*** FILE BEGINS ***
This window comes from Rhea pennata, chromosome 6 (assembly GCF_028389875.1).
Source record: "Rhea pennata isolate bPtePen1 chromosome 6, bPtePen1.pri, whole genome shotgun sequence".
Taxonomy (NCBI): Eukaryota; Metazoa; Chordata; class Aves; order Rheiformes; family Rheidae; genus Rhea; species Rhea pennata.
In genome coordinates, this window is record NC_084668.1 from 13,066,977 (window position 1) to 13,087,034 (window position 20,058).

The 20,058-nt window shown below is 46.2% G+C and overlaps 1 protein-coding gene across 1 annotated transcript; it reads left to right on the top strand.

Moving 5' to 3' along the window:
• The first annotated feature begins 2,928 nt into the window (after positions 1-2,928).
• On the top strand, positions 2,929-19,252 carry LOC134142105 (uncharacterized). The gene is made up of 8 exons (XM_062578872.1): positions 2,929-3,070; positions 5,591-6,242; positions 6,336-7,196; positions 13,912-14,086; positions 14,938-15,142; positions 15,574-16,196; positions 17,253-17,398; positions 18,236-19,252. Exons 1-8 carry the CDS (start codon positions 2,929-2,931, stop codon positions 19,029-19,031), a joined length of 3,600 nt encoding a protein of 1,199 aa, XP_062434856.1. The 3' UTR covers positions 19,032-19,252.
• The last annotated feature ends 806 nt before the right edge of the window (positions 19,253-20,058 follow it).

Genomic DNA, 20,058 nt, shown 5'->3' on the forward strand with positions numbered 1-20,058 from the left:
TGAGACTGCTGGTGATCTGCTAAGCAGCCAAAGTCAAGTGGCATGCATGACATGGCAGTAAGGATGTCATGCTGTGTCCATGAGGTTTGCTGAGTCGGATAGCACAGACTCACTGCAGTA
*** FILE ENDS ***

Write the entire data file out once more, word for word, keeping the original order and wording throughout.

This window comes from Rhea pennata, chromosome 6 (assembly GCF_028389875.1).
Source record: "Rhea pennata isolate bPtePen1 chromosome 6, bPtePen1.pri, whole genome shotgun sequence".
Taxonomy (NCBI): Eukaryota; Metazoa; Chordata; class Aves; order Rheiformes; family Rheidae; genus Rhea; species Rhea pennata.
In genome coordinates, this window is record NC_084668.1 from 13,066,977 (window position 1) to 13,087,034 (window position 20,058).

The 20,058-nt window shown below is 46.2% G+C and overlaps 1 protein-coding gene across 1 annotated transcript; it reads left to right on the top strand.

Moving 5' to 3' along the window:
• The first annotated feature begins 2,928 nt into the window (after positions 1-2,928).
• On the top strand, positions 2,929-19,252 carry LOC134142105 (uncharacterized). The gene is made up of 8 exons (XM_062578872.1): positions 2,929-3,070; positions 5,591-6,242; positions 6,336-7,196; positions 13,912-14,086; positions 14,938-15,142; positions 15,574-16,196; positions 17,253-17,398; positions 18,236-19,252. Exons 1-8 carry the CDS (start codon positions 2,929-2,931, stop codon positions 19,029-19,031), a joined length of 3,600 nt encoding a protein of 1,199 aa, XP_062434856.1. The 3' UTR covers positions 19,032-19,252.
• The last annotated feature ends 806 nt before the right edge of the window (positions 19,253-20,058 follow it).

Genomic DNA, 20,058 nt, shown 5'->3' on the forward strand with positions numbered 1-20,058 from the left:
TGAGACTGCTGGTGATCTGCTAAGCAGCCAAAGTCAAGTGGCATGCATGACATGGCAGTAAGGATGTCATGCTGTGTCCATGAGGTTTGCTGAGTCGGATAGCACAGACTCACTGCAGTA